SlotForum banner

1 - 11 of 11 Posts

·
Registered
Joined
·
4 Posts
Discussion Starter · #1 ·
I guess someone here might know all about Scalextrics ... it's changed a bit since we got a set in the '70s


So, I bought my little one a Scalextric set from a charidy shop last week. It's rusty, comes with one car and has a transformer but no controllers.

Got some Top Gear branded controllers off the 'bay and last night I plugged it all in.

http://www.ebay.co.uk/itm/200682977644?ssP...984.m1439.l2649

Transformer -> power block -> LED lights up on power block.
Controller -> power blocks (3.5 mm jacks like headphones) plugged in.

No action from the car though.

It turns out the PSU - which is Scalextric branded - outputs 16v AC. It came with the set and, as stated, powers up the power block.

The car is obviously 12v DC (tried it with a car battery charger, works fine).

Have I bought the wrong controllers? What does the AC-> DC conversion?

It's an oldish Monaco set btw, it's not a new fangled digital thing.

Thanks.
 

·
Slot Car Racer and Builder
Joined
·
1,721 Posts
I think that the power track where everything plugs in converts the 16v AC to DC

Try putting the car on a 9volt battery and see if it goes - also do you have a multimeter or one of those screwdrivers with a light in it to test the track is getting power?

cheers
DM
 

·
Registered
Joined
·
365 Posts
Hi Cracker,
welcome to SF.
I am not 100% sure but I think you got the wrong controllers.
you need the controllers for classic track not sports.
They have same size jacks but one has a extra black line.
Ian

Also if you can update your profile saying where you are from
it will make it easier for others to help in the future.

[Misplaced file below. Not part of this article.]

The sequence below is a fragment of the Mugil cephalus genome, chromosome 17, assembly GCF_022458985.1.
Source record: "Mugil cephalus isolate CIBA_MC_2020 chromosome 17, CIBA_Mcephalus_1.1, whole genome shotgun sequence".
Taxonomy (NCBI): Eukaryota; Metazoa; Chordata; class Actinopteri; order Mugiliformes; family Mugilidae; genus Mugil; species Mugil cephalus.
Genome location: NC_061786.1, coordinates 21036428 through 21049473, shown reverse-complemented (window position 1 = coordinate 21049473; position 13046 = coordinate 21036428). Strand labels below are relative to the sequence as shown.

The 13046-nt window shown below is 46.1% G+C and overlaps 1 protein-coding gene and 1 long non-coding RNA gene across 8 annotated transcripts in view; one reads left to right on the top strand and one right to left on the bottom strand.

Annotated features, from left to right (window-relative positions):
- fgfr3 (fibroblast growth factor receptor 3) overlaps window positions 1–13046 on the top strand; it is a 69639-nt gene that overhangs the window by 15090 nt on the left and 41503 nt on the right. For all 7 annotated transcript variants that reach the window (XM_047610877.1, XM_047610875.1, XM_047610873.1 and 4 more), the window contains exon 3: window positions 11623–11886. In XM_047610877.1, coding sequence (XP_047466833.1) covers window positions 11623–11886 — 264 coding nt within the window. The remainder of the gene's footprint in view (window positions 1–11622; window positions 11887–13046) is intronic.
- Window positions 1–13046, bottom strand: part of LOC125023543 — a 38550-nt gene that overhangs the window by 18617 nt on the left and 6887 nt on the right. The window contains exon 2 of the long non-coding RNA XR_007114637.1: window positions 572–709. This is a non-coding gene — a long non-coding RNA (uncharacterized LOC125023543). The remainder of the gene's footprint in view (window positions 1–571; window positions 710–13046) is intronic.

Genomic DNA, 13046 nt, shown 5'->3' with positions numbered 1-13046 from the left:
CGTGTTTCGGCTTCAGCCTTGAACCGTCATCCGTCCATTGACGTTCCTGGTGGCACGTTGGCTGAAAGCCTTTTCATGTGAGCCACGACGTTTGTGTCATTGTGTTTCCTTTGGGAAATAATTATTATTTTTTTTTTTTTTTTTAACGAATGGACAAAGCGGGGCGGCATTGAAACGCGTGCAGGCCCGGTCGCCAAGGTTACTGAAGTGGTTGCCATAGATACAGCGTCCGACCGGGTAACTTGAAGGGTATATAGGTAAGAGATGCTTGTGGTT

·
Registered
Joined
·
433 Posts
Depends on how much rust is on the rails as well, you might not be getting good contact with the cars braids and the rails, give it a clean if its not to rusty, you can use the green kitchen scouring pads and the track comes up a treat.
 

·
Registered
Joined
·
3,570 Posts
Converting AC to DC needs a rectifier.
If you haven't got the right Scalex bit with the rectifier built in, just buy a bridge rectifier (about 44p from Maplin) and wire it in. The two input terminals are usually marked with a "S on its side" symbol (doesn't matter which way round its connected) and the outputs are marked + and - (self explanatory - swap over if the car goes backwards).
You can either put a rectifier between each controller and the track (which works slightly better) or between the transformer and the controllers.
 

·
Registered
Joined
·
4 Posts
Discussion Starter · #6 ·
OK thanks for looking. I'm in the UK btw.

Discussing this with colleagues we decided that what Scalextric probably wouldn't do is to change the electrical configuration of the power and controllers without also changing the connectors... so at some point 'classic' became 'sport' and a rectifier showed up in the controllers instead of the power block? (Or something to that effect).